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tigue of her journey, that she was forced to lie down at the inn at Glenartrey. Bridget sat by, to take care of her, while Cobham was engaged in a dispute with the landlord, and in ordering supper-a meal which he always considered of firstrate importance. Thus favoured by circumstances, Diana took from her trunk an old suit of her brother's clothes, which she always kept among her various grotesque disguises; and having altered her com. plexion, as above described, tied up one leg in a red handkerchief, and one arm in a sling, she sallied forth to inquire for Mount Parnassus, where she appeared with the success and éclat that have been already related. Cobham Pendennis was inclined to exhibit great resentment against his sister, but was prevented by Miss Southwell, who interposed, with an air of playful authority, and insisted on a complete forgiveness of the truant. Diana had, in fact, made herself an interest with Miss Southwell, by this extraordinary
“ first appearance.” Matilda was extremely fond of that good-natured amusement, termed, among our foreign neighbours,
mystification," and among ourselves, quizzing.” In the ready address and aptitude at disguise of Diana Pendennis, she saw materials for a fund of future entertainment,
Miss Southwell and Miss O'Reilly now rose to depart, and Pendennis set off to the inn to welcome his two other nieces. But before the ladies took leave, Matilda directed a very gracious look towards Diana Pendennis, and gave her a warm invitation to take the earliest opportunity of making a visit at Meadowscourt.
CHAP CHAPTER V.
For he had left
The morning after these occurrences had taken place at Mount Parnassus, Mr. Montfort was amusing the ladies with reading them the papers, which had just arrived, when he stopped at the following paragraph :-“ Whereas a considerable reward has been proclaimed for the immediate apprehension of
Who the person thus announced might be, his auditors were not destined to learn; for Mr. Montfort, taking advantage of the entrance of a person on business, who con
ducted one of lady Louisa's manufactories at Glenartrey, rose, put the paper in his pocket, and, in a degree of agitation he in vain endeavoured to suppress, abruptly quitted the room.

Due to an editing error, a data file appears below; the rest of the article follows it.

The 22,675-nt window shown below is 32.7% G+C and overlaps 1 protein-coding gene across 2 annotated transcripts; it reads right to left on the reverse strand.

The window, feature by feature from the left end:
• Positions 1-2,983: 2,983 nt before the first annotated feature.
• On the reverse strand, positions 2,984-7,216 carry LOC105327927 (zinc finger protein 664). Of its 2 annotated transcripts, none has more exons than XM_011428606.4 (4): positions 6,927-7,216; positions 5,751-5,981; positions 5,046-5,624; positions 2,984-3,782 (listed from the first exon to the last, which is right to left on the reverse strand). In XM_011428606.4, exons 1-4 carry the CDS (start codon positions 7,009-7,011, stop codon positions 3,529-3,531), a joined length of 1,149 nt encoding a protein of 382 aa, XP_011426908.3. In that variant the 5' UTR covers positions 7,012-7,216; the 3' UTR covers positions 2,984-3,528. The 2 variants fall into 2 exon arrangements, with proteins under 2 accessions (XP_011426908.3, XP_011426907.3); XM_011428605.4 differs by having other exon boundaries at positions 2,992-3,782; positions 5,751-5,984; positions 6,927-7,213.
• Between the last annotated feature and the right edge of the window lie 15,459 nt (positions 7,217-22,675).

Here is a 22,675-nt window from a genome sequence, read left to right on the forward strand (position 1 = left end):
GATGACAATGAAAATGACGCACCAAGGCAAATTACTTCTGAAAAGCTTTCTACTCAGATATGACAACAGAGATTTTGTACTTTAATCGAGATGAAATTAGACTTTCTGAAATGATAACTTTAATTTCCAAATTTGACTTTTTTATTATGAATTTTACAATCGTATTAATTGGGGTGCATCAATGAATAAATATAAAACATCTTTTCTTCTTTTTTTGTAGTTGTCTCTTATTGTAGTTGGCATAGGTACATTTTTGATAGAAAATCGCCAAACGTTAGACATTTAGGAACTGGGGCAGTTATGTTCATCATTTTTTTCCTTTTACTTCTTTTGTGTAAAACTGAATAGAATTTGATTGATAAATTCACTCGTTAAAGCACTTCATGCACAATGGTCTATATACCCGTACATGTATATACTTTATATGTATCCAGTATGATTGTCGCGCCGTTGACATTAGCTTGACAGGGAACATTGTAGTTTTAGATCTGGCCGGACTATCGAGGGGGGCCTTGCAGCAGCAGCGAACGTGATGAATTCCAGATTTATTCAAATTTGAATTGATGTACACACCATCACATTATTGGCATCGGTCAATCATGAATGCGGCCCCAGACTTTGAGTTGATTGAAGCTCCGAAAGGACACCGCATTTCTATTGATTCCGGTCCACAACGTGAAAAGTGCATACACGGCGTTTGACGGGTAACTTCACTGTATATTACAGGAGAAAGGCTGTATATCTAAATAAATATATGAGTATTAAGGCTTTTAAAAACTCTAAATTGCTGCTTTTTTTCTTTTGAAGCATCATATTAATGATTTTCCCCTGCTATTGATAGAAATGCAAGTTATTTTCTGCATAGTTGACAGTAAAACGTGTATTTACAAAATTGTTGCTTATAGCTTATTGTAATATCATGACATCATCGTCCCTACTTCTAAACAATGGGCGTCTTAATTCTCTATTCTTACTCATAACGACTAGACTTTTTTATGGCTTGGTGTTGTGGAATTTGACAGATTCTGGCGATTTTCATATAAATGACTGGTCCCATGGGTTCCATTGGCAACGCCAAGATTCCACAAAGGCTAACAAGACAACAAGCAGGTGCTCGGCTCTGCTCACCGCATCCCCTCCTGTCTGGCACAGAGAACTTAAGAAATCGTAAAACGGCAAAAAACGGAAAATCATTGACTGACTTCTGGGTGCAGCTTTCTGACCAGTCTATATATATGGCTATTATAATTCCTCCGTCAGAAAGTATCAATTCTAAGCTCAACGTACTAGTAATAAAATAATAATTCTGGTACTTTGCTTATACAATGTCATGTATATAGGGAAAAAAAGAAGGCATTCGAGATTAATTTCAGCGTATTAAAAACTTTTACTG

Immersed in the mysteries of calicostamps, and a dispute as to the compara tive merit of foreign and home manufactures, her ladyship scarcely noticed his departure. Miss Southwell vainly tried to discover, in the other papers, an article similar to that of which Montfort had made a seizure; while Geraldine, perceiving her presence no longer wanted at the breakfast-table, rose to follow her accus. tomed occupation of superintending the out-of-door improvements. This was a pursuit that Geraldine Southwell had lately taken up, and in the prosecution of which she experienced singular satisfaction. Lady Louisa had discovered that she possessed a most correct taste in rural architecture and landscape-gardening. Having no time to devote to such objects herself, the demesne of Meadowscourt was immediately submitted to Geraldine's improving hand, and the delighted inmates soon beheld a paradise arise beneath the magic wand of the Armida, at whose creative touch fresh beauties sprung up on every side. In planning new embellishments, Geraldine more than once had occasion to appeal to the judgment of Montfort, whose peculiar studies rendered his taste a most desirable reference in any question relative to landscape-scenery, and the art of producing picturesque effect.
This morning, rather to her surprise and embarrassment, she found herself followed by him. The place where they met was one of the sweetest spots in the spacious pleasure-grounds: it was almost surrounded by artificial roeks, whose rugged sides were enlivened with a tapestry of the greenest moss,, intermingled with a thonsand gaily-coloured and sweetly-scented ereepers. The silvery plumage of the swans that sailed on the unruffled bosom